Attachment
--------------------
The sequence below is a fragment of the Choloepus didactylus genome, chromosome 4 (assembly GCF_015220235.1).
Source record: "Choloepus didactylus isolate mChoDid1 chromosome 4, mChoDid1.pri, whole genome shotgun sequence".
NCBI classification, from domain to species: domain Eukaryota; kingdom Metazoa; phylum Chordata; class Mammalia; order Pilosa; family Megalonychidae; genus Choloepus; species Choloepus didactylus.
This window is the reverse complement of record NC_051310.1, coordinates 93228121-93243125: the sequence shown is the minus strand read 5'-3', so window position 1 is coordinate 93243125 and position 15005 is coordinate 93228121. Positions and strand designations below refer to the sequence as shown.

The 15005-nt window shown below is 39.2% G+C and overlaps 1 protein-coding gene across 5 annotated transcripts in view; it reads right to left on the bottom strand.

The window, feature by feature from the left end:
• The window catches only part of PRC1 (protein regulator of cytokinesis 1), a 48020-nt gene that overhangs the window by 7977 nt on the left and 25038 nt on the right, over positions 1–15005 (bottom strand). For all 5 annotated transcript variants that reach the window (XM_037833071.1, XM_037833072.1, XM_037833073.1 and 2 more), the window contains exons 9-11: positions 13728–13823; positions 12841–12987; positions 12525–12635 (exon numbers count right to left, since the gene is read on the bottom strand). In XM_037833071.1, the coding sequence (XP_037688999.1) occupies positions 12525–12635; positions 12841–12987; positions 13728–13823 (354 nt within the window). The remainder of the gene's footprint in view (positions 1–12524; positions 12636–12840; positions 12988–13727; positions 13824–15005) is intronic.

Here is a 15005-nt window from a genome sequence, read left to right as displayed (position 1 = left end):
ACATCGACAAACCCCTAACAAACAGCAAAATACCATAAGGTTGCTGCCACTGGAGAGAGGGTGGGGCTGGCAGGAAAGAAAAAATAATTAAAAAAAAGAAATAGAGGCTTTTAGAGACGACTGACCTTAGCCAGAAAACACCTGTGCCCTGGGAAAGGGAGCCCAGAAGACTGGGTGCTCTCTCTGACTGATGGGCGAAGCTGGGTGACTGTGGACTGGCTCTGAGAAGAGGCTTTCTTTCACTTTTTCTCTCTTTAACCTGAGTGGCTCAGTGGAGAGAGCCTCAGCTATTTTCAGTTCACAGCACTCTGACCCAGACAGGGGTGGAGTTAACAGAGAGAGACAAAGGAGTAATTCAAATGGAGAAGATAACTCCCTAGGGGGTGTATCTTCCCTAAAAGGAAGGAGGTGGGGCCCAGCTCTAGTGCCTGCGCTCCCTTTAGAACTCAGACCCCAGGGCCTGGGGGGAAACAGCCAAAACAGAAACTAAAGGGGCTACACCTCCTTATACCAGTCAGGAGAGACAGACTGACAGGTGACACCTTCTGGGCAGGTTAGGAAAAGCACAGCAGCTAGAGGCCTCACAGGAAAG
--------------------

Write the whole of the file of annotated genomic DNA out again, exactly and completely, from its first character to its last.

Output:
The sequence below is a fragment of the Choloepus didactylus genome, chromosome 4 (assembly GCF_015220235.1).
Source record: "Choloepus didactylus isolate mChoDid1 chromosome 4, mChoDid1.pri, whole genome shotgun sequence".
NCBI classification, from domain to species: domain Eukaryota; kingdom Metazoa; phylum Chordata; class Mammalia; order Pilosa; family Megalonychidae; genus Choloepus; species Choloepus didactylus.
This window is the reverse complement of record NC_051310.1, coordinates 93228121-93243125: the sequence shown is the minus strand read 5'-3', so window position 1 is coordinate 93243125 and position 15005 is coordinate 93228121. Positions and strand designations below refer to the sequence as shown.

The 15005-nt window shown below is 39.2% G+C and overlaps 1 protein-coding gene across 5 annotated transcripts in view; it reads right to left on the bottom strand.

The window, feature by feature from the left end:
• The window catches only part of PRC1 (protein regulator of cytokinesis 1), a 48020-nt gene that overhangs the window by 7977 nt on the left and 25038 nt on the right, over positions 1–15005 (bottom strand). For all 5 annotated transcript variants that reach the window (XM_037833071.1, XM_037833072.1, XM_037833073.1 and 2 more), the window contains exons 9-11: positions 13728–13823; positions 12841–12987; positions 12525–12635 (exon numbers count right to left, since the gene is read on the bottom strand). In XM_037833071.1, the coding sequence (XP_037688999.1) occupies positions 12525–12635; positions 12841–12987; positions 13728–13823 (354 nt within the window). The remainder of the gene's footprint in view (positions 1–12524; positions 12636–12840; positions 12988–13727; positions 13824–15005) is intronic.

Here is a 15005-nt window from a genome sequence, read left to right as displayed (position 1 = left end):
ACATCGACAAACCCCTAACAAACAGCAAAATACCATAAGGTTGCTGCCACTGGAGAGAGGGTGGGGCTGGCAGGAAAGAAAAAATAATTAAAAAAAAGAAATAGAGGCTTTTAGAGACGACTGACCTTAGCCAGAAAACACCTGTGCCCTGGGAAAGGGAGCCCAGAAGACTGGGTGCTCTCTCTGACTGATGGGCGAAGCTGGGTGACTGTGGACTGGCTCTGAGAAGAGGCTTTCTTTCACTTTTTCTCTCTTTAACCTGAGTGGCTCAGTGGAGAGAGCCTCAGCTATTTTCAGTTCACAGCACTCTGACCCAGACAGGGGTGGAGTTAACAGAGAGAGACAAAGGAGTAATTCAAATGGAGAAGATAACTCCCTAGGGGGTGTATCTTCCCTAAAAGGAAGGAGGTGGGGCCCAGCTCTAGTGCCTGCGCTCCCTTTAGAACTCAGACCCCAGGGCCTGGGGGGAAACAGCCAAAACAGAAACTAAAGGGGCTACACCTCCTTATACCAGTCAGGAGAGACAGACTGACAGGTGACACCTTCTGGGCAGGTTAGGAAAAGCACAGCAGCTAGAGGCCTCACAGGAAAG